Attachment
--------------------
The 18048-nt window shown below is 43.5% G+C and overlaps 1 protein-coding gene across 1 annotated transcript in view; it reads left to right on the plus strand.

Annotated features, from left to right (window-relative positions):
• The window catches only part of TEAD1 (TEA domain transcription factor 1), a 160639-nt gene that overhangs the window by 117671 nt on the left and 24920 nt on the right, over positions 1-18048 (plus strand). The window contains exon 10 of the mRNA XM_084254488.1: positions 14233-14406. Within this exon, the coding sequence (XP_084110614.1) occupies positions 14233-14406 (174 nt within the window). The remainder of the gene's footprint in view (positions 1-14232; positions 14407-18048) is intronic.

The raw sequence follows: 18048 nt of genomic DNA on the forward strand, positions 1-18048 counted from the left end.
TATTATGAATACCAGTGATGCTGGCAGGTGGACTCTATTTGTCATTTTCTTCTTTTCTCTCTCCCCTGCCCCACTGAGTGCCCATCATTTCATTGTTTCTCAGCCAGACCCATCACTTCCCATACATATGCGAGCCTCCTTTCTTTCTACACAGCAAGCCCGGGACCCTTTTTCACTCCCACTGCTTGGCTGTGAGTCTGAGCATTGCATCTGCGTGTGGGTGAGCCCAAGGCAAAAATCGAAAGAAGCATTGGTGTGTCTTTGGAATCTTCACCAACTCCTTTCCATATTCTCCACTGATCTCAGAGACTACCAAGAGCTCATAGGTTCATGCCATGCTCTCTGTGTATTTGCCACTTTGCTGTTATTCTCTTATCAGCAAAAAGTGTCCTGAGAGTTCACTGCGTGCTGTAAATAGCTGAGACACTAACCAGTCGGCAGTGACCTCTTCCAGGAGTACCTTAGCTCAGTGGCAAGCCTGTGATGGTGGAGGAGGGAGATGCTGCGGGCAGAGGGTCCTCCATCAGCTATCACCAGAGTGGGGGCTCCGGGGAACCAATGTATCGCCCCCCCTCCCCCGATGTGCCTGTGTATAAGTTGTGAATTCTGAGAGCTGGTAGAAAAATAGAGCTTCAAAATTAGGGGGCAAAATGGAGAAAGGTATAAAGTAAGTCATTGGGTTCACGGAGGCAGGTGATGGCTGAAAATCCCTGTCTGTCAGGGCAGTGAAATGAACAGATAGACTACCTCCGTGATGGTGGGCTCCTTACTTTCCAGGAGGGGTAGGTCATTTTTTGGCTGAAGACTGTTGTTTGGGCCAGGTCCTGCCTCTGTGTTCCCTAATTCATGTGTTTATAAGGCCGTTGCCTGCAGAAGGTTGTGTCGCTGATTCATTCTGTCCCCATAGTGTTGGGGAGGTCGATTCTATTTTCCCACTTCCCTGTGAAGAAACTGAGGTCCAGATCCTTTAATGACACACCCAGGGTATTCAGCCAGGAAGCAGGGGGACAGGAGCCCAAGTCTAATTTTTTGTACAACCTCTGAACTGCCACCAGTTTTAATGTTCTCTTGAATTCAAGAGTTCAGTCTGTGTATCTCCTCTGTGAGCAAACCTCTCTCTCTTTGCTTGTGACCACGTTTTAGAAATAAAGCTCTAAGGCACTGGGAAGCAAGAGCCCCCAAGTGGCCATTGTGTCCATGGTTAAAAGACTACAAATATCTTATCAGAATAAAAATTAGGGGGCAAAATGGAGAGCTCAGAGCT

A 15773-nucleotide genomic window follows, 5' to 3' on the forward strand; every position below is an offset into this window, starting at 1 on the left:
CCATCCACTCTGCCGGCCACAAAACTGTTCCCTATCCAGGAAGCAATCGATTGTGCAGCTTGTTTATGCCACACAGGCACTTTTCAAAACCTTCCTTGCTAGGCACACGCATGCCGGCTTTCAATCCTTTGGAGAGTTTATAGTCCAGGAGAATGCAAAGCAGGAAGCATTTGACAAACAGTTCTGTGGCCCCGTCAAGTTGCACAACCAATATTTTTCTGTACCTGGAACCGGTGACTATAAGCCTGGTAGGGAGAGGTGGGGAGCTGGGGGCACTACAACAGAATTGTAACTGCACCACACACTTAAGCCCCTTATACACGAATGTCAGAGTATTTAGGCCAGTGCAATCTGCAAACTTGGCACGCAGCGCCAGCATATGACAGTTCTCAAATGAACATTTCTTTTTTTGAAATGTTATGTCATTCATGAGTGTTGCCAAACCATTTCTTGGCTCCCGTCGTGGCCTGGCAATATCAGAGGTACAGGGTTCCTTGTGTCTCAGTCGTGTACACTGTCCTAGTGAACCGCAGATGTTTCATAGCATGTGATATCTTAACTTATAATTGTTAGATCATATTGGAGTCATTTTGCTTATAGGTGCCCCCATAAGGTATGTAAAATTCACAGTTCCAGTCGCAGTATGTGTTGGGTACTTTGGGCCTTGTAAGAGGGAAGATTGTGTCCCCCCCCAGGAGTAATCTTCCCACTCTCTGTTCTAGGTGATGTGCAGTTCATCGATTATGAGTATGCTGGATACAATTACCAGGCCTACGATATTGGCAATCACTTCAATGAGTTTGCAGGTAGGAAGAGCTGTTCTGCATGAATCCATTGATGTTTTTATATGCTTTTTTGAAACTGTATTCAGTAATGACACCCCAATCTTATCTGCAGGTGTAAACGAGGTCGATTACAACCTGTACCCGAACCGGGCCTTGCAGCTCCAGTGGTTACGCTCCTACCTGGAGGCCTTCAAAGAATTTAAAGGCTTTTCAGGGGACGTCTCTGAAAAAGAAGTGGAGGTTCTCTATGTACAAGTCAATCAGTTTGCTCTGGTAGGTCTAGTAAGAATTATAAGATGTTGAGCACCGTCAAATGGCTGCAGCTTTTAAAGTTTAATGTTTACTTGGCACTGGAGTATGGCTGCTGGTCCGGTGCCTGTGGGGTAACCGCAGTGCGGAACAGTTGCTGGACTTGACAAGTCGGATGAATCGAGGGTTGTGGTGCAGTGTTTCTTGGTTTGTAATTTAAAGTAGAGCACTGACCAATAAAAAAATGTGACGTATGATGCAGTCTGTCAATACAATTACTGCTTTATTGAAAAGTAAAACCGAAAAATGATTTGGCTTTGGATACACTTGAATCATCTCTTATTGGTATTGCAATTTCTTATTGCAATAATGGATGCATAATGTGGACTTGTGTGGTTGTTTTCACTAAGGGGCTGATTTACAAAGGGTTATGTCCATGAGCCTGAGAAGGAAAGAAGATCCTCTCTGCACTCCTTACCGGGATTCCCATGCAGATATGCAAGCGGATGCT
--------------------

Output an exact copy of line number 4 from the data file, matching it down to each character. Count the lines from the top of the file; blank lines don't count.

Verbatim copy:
The raw sequence follows: 18048 nt of genomic DNA on the forward strand, positions 1-18048 counted from the left end.